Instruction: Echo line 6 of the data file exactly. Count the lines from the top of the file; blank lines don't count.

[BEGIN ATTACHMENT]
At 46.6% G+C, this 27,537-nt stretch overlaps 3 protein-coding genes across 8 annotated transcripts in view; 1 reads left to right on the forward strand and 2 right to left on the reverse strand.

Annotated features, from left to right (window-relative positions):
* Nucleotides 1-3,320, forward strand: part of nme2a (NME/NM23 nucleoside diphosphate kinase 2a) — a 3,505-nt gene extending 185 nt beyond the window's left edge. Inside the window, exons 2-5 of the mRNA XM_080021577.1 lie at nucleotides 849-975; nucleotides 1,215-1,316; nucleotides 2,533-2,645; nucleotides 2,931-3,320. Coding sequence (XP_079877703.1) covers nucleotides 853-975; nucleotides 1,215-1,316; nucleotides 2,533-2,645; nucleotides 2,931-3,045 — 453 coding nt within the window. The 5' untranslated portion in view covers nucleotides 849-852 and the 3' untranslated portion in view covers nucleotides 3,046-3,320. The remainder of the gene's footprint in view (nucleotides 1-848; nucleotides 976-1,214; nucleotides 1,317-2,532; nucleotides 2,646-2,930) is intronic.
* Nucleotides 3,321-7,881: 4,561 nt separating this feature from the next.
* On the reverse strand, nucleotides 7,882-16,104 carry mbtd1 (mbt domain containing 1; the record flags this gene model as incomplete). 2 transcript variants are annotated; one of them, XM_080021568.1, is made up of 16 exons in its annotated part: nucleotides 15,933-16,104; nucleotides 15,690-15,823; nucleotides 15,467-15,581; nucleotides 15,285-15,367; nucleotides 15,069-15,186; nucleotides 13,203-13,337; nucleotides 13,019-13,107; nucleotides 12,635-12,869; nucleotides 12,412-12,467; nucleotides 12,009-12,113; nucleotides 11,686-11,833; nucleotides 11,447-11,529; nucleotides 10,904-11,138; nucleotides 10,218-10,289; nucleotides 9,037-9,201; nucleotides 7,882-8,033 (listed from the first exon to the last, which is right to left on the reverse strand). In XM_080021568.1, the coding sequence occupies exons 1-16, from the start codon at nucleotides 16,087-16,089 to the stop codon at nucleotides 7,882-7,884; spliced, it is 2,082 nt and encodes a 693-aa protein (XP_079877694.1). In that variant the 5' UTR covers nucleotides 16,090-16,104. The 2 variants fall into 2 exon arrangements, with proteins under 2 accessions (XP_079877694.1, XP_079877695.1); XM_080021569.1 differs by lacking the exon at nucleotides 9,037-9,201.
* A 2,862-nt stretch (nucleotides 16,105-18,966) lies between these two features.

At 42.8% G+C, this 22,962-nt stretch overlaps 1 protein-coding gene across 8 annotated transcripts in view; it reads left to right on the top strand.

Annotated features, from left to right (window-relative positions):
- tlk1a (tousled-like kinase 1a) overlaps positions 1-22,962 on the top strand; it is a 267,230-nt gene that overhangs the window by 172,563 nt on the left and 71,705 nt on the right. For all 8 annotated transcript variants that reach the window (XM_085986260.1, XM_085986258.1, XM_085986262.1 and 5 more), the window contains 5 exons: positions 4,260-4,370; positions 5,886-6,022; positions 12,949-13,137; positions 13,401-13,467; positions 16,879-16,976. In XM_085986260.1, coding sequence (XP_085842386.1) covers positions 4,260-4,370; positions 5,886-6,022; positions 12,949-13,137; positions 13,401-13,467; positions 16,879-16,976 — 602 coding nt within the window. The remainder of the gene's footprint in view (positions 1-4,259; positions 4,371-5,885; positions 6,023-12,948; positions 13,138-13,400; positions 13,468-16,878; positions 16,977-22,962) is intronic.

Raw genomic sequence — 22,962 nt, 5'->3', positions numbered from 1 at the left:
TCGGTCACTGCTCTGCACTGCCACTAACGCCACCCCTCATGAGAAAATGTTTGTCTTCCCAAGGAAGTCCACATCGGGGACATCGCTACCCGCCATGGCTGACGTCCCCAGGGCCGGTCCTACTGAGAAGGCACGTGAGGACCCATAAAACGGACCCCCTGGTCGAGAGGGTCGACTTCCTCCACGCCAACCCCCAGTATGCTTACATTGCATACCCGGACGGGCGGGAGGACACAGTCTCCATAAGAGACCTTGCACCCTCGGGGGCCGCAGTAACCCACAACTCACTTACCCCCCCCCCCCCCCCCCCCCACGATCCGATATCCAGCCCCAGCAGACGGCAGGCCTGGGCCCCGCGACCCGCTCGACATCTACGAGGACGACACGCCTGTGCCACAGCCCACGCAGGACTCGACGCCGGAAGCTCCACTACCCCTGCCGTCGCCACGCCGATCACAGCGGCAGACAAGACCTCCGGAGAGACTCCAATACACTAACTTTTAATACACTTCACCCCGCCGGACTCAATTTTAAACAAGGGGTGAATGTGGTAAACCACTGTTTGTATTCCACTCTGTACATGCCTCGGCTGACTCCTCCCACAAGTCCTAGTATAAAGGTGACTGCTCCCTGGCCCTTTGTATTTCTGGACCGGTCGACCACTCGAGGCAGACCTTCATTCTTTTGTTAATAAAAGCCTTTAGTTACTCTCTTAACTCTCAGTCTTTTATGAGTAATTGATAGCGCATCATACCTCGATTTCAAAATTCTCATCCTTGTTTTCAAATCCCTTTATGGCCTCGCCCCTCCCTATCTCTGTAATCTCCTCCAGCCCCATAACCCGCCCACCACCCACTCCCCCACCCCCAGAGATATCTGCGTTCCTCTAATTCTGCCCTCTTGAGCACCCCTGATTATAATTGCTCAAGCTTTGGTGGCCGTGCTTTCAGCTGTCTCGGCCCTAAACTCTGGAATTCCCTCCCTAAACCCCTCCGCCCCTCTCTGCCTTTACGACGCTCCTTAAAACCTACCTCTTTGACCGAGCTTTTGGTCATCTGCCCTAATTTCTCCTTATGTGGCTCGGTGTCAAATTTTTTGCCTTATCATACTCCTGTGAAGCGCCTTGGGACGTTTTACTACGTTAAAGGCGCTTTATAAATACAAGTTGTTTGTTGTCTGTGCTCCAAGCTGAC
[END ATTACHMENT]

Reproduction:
* A 2,862-nt stretch (nucleotides 16,105-18,966) lies between these two features.